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    • Here’s the thing…I see very few decisions as being “IT decisions” (other than decisions about IT’s internal operations). There are business decisions about technology that belong to individual units, those that belong to groups of units, and those that belong to the enterprise as a whole. We don’t “own” the decisions at the upper levels of granularity – when a business unit is making money with an unapproved technology and we can’t make the case for stopping them, then the real owner will slap us down. We lose credibility and end up with that much more shadow IT. At the end of the day, the ones paying the bills are going to own the decisions. Working with and not against them is the best way influence those decisions.

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      • “I see very few decisions as being ‘IT decisions'”
        Nor should there be many of them. IT overreach, while rarer IME, is just as damaging as business overreach. Which doesn’t change the facts that 1) The business just has a naturally longer reach and 2) I think I’ve run this “reach” metaphor as far as it should go. 🙂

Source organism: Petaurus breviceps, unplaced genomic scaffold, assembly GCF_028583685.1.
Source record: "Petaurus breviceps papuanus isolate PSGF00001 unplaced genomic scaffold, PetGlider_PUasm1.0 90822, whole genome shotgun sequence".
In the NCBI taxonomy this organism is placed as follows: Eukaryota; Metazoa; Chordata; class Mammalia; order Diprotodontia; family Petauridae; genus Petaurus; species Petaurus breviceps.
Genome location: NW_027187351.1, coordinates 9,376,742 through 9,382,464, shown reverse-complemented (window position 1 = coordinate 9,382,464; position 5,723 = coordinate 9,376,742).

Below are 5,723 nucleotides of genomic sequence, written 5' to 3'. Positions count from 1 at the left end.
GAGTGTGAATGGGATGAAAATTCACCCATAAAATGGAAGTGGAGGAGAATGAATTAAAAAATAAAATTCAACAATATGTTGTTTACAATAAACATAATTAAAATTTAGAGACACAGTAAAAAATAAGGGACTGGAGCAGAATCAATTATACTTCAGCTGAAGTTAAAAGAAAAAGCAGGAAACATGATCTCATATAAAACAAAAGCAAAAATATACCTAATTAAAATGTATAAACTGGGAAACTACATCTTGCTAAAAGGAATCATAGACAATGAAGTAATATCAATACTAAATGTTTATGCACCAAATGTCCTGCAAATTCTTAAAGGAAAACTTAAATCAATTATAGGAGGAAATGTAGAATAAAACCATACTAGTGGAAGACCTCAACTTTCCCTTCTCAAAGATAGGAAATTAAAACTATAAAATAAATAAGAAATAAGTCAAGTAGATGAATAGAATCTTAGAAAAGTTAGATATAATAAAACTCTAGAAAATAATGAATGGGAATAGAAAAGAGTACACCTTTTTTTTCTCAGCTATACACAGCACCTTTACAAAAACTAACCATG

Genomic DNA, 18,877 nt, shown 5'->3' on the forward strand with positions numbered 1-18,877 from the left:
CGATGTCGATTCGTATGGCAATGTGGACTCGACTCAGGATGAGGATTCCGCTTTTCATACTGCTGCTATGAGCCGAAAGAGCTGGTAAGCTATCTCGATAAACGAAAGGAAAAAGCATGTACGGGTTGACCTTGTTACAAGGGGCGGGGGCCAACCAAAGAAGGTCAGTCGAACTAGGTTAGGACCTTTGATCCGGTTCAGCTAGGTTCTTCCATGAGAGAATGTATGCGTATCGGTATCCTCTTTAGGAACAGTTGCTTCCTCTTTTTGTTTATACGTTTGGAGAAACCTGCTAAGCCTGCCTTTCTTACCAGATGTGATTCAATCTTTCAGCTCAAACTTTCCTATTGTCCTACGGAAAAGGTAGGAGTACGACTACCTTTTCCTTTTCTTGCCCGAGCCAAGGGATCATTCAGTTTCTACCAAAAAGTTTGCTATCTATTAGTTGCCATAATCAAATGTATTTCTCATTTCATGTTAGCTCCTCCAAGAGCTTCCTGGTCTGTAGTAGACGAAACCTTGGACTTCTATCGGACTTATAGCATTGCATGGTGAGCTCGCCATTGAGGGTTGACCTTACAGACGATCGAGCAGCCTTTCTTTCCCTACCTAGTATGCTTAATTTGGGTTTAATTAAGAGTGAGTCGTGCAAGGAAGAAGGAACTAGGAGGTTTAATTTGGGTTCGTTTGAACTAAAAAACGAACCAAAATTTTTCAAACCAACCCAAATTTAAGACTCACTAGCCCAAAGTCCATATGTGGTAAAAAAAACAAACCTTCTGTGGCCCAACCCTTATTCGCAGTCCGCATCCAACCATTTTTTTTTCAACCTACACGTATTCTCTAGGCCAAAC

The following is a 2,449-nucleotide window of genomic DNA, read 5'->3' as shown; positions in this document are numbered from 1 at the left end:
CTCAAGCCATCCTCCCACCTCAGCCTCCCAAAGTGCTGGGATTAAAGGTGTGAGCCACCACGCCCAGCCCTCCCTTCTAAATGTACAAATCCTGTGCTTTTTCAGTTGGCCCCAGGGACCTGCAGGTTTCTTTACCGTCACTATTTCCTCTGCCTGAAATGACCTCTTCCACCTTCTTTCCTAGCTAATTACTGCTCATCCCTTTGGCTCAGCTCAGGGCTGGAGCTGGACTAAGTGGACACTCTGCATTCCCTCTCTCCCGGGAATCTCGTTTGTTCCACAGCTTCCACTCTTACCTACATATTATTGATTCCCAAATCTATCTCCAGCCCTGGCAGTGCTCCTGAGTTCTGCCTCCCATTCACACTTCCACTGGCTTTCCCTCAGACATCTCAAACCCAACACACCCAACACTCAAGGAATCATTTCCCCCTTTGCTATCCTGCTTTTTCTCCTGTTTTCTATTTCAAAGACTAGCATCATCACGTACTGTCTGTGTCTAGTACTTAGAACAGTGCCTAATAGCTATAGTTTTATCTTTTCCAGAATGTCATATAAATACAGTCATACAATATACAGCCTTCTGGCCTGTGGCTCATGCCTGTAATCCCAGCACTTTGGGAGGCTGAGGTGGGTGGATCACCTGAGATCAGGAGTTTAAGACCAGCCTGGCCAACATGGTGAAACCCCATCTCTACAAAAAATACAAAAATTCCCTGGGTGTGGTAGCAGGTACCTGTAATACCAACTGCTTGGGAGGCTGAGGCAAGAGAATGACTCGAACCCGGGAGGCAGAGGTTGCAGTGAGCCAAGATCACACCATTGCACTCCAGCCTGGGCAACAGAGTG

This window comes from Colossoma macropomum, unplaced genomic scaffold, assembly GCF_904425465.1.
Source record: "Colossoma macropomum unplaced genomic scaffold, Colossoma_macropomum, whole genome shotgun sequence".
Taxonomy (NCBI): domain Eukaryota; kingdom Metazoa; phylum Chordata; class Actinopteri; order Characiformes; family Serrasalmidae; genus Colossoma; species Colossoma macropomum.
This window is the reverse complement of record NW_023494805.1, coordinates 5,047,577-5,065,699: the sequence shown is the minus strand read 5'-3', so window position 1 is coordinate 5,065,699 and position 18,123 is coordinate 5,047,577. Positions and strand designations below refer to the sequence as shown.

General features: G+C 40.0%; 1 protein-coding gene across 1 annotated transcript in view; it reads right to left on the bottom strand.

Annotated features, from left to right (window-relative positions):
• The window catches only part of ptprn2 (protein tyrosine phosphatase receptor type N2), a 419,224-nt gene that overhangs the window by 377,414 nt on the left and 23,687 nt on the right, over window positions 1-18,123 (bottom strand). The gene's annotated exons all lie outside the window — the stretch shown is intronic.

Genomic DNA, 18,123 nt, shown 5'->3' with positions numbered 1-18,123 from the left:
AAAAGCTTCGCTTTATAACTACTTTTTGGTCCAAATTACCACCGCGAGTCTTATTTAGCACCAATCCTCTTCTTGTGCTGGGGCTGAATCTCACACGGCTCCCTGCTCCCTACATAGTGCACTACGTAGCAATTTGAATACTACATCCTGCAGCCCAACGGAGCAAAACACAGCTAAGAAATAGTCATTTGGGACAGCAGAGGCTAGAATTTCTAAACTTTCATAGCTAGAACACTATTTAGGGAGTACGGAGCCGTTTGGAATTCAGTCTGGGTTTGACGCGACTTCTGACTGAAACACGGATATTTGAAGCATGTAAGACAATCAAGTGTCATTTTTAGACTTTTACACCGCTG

“We don’t “own” the decisions at the upper levels of granularity – when a business unit is making money with an unapproved technology and we can’t make the case for stopping them, then the real owner will slap us down.”

        The problem is that there’s a big difference between “can’t make the case” and “can’t SELL the case”. And yes- in practicality the real owner is indeed the business in cases like this. They just shouldn’t be. I’ve cleaned up too many messes caused by the business deciding that they were going to ignore IT cases simply because they could. All but one of my previous employers (current one is not counted) have had major failings in several areas because IT didn’t own IT decisions and weren’t allowed to enforce them. Mostly in the realm of InfoSec.